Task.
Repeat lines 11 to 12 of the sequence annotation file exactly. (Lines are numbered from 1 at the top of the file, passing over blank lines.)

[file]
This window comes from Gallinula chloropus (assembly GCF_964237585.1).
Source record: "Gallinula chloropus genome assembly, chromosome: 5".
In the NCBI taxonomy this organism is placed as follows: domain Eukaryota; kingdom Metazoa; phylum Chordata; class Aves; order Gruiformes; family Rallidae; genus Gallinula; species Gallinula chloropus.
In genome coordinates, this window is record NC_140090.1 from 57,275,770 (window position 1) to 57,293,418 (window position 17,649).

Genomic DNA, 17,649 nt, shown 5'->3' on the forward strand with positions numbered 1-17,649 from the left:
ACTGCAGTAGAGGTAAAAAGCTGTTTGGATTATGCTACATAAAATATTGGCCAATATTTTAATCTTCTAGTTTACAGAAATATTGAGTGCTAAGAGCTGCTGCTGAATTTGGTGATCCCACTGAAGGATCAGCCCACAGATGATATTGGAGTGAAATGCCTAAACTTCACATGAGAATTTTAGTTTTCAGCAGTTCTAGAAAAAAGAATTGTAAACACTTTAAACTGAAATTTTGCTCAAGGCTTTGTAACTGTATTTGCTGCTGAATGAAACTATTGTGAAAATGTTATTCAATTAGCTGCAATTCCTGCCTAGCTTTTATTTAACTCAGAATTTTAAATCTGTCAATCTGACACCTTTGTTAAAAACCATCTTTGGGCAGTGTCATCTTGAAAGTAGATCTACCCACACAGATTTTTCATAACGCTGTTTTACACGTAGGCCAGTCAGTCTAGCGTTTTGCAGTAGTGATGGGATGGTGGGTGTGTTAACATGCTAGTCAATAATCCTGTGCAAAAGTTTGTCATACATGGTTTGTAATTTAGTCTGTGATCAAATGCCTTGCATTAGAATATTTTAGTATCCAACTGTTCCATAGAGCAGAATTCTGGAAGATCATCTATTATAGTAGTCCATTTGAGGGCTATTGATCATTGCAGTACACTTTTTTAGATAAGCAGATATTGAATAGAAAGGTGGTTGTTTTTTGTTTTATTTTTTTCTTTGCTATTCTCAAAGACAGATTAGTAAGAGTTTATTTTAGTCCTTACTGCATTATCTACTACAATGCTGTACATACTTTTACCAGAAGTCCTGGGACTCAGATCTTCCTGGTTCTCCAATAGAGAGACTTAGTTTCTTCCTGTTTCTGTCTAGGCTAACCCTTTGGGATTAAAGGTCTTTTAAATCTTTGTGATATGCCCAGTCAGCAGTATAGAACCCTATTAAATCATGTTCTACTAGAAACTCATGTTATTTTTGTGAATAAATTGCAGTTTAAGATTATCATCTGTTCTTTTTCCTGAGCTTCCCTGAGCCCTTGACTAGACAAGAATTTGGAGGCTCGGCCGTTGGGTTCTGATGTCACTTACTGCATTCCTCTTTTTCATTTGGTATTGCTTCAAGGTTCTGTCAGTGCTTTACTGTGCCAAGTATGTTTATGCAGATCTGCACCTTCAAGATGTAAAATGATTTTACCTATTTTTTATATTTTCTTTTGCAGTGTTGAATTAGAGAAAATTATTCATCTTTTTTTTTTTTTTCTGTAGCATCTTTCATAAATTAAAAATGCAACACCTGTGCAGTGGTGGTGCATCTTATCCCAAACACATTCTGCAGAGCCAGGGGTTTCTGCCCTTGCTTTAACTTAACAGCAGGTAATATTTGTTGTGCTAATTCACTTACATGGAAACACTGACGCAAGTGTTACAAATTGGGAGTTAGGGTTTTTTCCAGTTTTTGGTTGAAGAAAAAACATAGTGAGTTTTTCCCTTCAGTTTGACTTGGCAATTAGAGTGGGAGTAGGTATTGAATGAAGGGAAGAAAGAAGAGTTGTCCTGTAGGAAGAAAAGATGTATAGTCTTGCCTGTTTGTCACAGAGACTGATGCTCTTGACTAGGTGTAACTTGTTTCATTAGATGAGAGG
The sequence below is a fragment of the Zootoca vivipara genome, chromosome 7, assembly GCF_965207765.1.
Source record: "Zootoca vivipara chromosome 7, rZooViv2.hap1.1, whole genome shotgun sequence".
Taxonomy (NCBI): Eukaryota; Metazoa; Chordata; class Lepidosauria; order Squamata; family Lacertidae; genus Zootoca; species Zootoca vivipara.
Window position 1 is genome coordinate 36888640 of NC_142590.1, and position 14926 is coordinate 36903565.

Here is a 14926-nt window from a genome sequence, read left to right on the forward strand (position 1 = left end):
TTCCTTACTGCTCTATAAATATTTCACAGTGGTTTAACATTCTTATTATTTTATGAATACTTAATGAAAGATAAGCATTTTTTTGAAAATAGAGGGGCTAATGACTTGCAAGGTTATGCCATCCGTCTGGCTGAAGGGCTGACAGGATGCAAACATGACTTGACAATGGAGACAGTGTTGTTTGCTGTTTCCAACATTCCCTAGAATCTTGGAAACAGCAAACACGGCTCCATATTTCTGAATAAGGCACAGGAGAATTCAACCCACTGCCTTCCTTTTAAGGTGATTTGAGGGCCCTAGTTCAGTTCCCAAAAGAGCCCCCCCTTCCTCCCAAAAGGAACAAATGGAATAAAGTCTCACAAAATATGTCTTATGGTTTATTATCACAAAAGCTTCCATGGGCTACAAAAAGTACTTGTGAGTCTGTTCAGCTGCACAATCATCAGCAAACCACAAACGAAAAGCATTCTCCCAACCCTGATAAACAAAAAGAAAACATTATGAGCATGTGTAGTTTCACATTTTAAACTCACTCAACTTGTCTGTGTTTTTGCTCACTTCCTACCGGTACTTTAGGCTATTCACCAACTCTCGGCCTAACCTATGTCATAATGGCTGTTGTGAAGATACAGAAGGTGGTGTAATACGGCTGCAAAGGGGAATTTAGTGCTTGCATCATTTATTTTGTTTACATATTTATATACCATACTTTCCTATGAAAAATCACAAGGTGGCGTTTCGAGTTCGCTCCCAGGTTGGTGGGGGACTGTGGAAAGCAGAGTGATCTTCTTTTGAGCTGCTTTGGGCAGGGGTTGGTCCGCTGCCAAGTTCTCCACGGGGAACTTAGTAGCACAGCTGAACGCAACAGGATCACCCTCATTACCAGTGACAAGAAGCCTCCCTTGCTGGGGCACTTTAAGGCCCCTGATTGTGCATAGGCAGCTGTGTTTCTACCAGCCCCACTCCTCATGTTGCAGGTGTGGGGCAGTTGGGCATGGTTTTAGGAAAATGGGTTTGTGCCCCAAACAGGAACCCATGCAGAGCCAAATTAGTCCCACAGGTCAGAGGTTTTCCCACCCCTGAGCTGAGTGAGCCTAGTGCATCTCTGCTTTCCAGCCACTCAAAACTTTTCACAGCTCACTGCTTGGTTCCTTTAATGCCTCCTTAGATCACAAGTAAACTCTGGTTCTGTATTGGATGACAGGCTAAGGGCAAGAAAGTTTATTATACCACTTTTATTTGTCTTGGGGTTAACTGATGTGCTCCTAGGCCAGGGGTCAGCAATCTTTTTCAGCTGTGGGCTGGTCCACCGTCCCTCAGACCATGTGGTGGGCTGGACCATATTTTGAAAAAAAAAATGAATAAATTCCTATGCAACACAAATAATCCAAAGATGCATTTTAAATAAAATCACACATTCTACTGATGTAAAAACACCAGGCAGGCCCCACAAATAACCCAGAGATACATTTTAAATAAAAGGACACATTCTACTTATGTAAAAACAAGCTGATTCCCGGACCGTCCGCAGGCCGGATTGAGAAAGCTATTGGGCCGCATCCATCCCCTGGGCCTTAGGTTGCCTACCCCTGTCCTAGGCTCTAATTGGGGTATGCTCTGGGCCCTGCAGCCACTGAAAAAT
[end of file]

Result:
Here is a 14926-nt window from a genome sequence, read left to right on the forward strand (position 1 = left end):
TTCCTTACTGCTCTATAAATATTTCACAGTGGTTTAACATTCTTATTATTTTATGAATACTTAATGAAAGATAAGCATTTTTTTGAAAATAGAGGGGCTAATGACTTGCAAGGTTATGCCATCCGTCTGGCTGAAGGGCTGACAGGATGCAAACATGACTTGACAATGGAGACAGTGTTGTTTGCTGTTTCCAACATTCCCTAGAATCTTGGAAACAGCAAACACGGCTCCATATTTCTGAATAAGGCACAGGAGAATTCAACCCACTGCCTTCCTTTTAAGGTGATTTGAGGGCCCTAGTTCAGTTCCCAAAAGAGCCCCCCCTTCCTCCCAAAAGGAACAAATGGAATAAAGTCTCACAAAATATGTCTTATGGTTTATTATCACAAAAGCTTCCATGGGCTACAAAAAGTACTTGTGAGTCTGTTCAGCTGCACAATCATCAGCAAACCACAAACGAAAAGCATTCTCCCAACCCTGATAAACAAAAAGAAAACATTATGAGCATGTGTAGTTTCACATTTTAAACTCACTCAACTTGTCTGTGTTTTTGCTCACTTCCTACCGGTACTTTAGGCTATTCACCAACTCTCGGCCTAACCTATGTCATAATGGCTGTTGTGAAGATACAGAAGGTGGTGTAATACGGCTGCAAAGGGGAATTTAGTGCTTGCATCATTTATTTTGTTTACATATTTATATACCATACTTTCCTATGAAAAATCACAAGGTGGCGTTTCGAGTTCGCTCCCAGGTTGGTGGGGGACTGTGGAAAGCAGAGTGATCTTCTTTTGAGCTGCTTTGGGCAGGGGTTGGTCCGCTGCCAAGTTCTCCACGGGGAACTTAGTAGCACAGCTGAACGCAACAGGATCACCCTCATTACCAGTGACAAGAAGCCTCCCTTGCTGGGGCACTTTAAGGCCCCTGATTGTGCATAGGCAGCTGTGTTTCTACCAGCCCCACTCCTCATGTTGCAGGTGTGGGGCAGTTGGGCATGGTTTTAGGAAAATGGGTTTGTGCCCCAAACAGGAACCCATGCAGAGCCAAATTAGTCCCACAGGTCAGAGGTTTTCCCACCCCTGAGCTGAGTGAGCCTAGTGCATCTCTGCTTTCCAGCCACTCAAAACTTTTCACAGCTCACTGCTTGGTTCCTTTAATGCCTCCTTAGATCACAAGTAAACTCTGGTTCTGTATTGGATGACAGGCTAAGGGCAAGAAAGTTTATTATACCACTTTTATTTGTCTTGGGGTTAACTGATGTGCTCCTAGGCCAGGGGTCAGCAATCTTTTTCAGCTGTGGGCTGGTCCACCGTCCCTCAGACCATGTGGTGGGCTGGACCATATTTTGAAAAAAAAAATGAATAAATTCCTATGCAACACAAATAATCCAAAGATGCATTTTAAATAAAATCACACATTCTACTGATGTAAAAACACCAGGCAGGCCCCACAAATAACCCAGAGATACATTTTAAATAAAAGGACACATTCTACTTATGTAAAAACAAGCTGATTCCCGGACCGTCCGCAGGCCGGATTGAGAAAGCTATTGGGCCGCATCCATCCCCTGGGCCTTAGGTTGCCTACCCCTGTCCTAGGCTCTAATTGGGGTATGCTCTGGGCCCTGCAGCCACTGAAAAAT